Now for ease of use, get all the .qml files sorted together. Do this by 'View/Sort by/Type'. Click on the topmost qml file, press and hold shift and click on the bottom most qml file. All qml files should be highlighted. Now open separately the 'strtgi_essh_gb' file, and double click your way through until you get to folder 'data' and open it. This is where you want your style files to reside.

Go back to your highlighted qml files, and using a Right click, drag them into the 'data' folder. Release and select 'Copy here', and our styles should be in the right place. Your data folder should now look a bit like the picture adjacent, with qml files mixed with .shp , .prj etc files.

Transfer the strategi font into your Fonts folder

Now return to your QGIS stylesheets full colour folder, and locate the file called 'StrategiSymbols.ttf'. We have to copy this into our Windows font directory. So open 'Computer' click on the 'C' drive, open the folder called 'Windows', then open 'Fonts'. Now right click and drag 'StrategiSymbols.ttf' into 'Fonts'. (These are special symbols rather than a new font.)

Let's have a look at the results

Open QGIS and click on 'Layer/Add layer/Vector Layer' and browse to your Strategi data file containing your shapefiles. Make sure the filter box at bottom right is changed to 'ESRI Shapefiles (*.shp*SHP)'. Now click on the shapefile at the top of the list, then press'Shift' and click on the bottom one in the list. This should highlight all the .shp files. Click 'Open', and 'Open' again. It may take a few seconds to load all this data but the whole country should appear. It looks a mess, but this map is designed for viewing from 1:75,000 to 1:175,000, so zoom in until it makes sense.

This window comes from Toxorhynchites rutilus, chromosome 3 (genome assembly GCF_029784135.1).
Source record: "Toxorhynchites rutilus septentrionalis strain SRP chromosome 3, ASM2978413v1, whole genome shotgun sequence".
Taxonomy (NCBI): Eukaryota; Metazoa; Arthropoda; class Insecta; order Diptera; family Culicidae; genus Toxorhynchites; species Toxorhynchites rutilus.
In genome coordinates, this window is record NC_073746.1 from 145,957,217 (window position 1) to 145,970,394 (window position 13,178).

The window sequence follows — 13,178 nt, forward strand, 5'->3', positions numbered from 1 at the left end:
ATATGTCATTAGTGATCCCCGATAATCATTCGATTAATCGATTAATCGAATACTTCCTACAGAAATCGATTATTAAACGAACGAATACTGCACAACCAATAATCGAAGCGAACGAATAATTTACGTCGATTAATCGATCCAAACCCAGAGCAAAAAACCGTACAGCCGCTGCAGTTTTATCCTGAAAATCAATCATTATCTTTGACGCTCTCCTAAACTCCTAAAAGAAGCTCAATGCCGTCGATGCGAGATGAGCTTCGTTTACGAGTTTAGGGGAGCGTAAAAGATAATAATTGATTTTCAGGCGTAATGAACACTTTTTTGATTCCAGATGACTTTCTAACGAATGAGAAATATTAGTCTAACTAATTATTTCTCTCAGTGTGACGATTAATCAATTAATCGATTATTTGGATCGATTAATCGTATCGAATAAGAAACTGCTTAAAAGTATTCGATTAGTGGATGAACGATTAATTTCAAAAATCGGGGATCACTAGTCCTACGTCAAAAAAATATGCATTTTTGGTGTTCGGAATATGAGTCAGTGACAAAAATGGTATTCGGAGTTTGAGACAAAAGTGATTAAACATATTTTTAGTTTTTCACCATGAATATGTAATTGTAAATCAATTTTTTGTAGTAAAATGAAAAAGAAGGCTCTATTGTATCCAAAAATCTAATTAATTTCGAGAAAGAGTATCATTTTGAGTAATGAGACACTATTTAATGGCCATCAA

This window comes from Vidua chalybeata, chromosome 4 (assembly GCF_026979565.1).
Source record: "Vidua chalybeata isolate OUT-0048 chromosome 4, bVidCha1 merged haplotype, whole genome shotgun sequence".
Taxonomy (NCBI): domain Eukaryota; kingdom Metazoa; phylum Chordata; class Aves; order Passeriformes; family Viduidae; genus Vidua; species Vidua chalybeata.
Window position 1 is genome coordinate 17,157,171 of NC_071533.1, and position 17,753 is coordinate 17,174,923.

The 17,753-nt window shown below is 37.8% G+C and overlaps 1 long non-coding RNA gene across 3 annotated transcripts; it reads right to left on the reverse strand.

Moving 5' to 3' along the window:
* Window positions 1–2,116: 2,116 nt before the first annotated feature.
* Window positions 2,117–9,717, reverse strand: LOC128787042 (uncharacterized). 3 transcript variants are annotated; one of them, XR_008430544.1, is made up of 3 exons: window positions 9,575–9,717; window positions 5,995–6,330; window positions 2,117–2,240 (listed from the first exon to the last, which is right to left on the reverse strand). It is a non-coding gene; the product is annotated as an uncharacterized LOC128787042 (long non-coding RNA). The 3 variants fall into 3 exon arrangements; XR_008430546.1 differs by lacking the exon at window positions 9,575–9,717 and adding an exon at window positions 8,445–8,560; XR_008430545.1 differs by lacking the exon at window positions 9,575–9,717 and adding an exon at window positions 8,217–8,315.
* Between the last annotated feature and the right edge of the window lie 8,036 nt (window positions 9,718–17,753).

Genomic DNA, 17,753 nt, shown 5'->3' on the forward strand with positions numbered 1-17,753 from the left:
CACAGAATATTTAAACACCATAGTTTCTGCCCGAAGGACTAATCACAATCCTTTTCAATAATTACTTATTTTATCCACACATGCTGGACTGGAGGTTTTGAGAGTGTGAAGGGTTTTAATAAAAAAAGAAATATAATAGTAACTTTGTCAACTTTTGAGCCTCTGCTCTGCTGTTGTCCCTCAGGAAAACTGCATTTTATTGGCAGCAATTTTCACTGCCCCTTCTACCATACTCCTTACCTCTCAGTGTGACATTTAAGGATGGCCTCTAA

Click on the adjacent thumbnail to see how the map might look at about 1:190,000, just outside the recommended limits.

If you read the .PDF file entitled 'Quick start guide' in the Stylesheets folder you can find the recommended order that OS wants you to display the layers. You can move layers up and down within the 'Layers' pane on the QGIS main window, by drag and drop. The map should change accordingly. However, for our current purposes, you need not bother to do this at present, as we will only be using a couple of layers in our mapmaking examples below. We will be using 'coastline' and 'rivers_line'. Maybe later we will also use 'settlement_seed'.

OS Acknowledgement

All maps which contain any Ordnance Survey OpenData must feature the following acknowledgement:-

‘Contains Ordnance Survey data © Crown copyright and database right 2013’

Downloading other OS maps

The OS Strategi file is comparatively simple to use because the data covers the whole country in one file. Maps on a larger scale are supplied in "Tiles", which are sections of the country, perhaps 100 km wide per tile. This means that you have the added complication of downloading those tiles which cover your area, and then unpacking each folder so that you can easily load the tiles together.

Sources: All maps prepared using Ordnance Survey Opendata:- ‘Contains Ordnance Survey data © Crown copyright and database right 2015’.

Go to DIY digital mapping Homepage This page created 6th October 2015
Last updated 10th October 2015.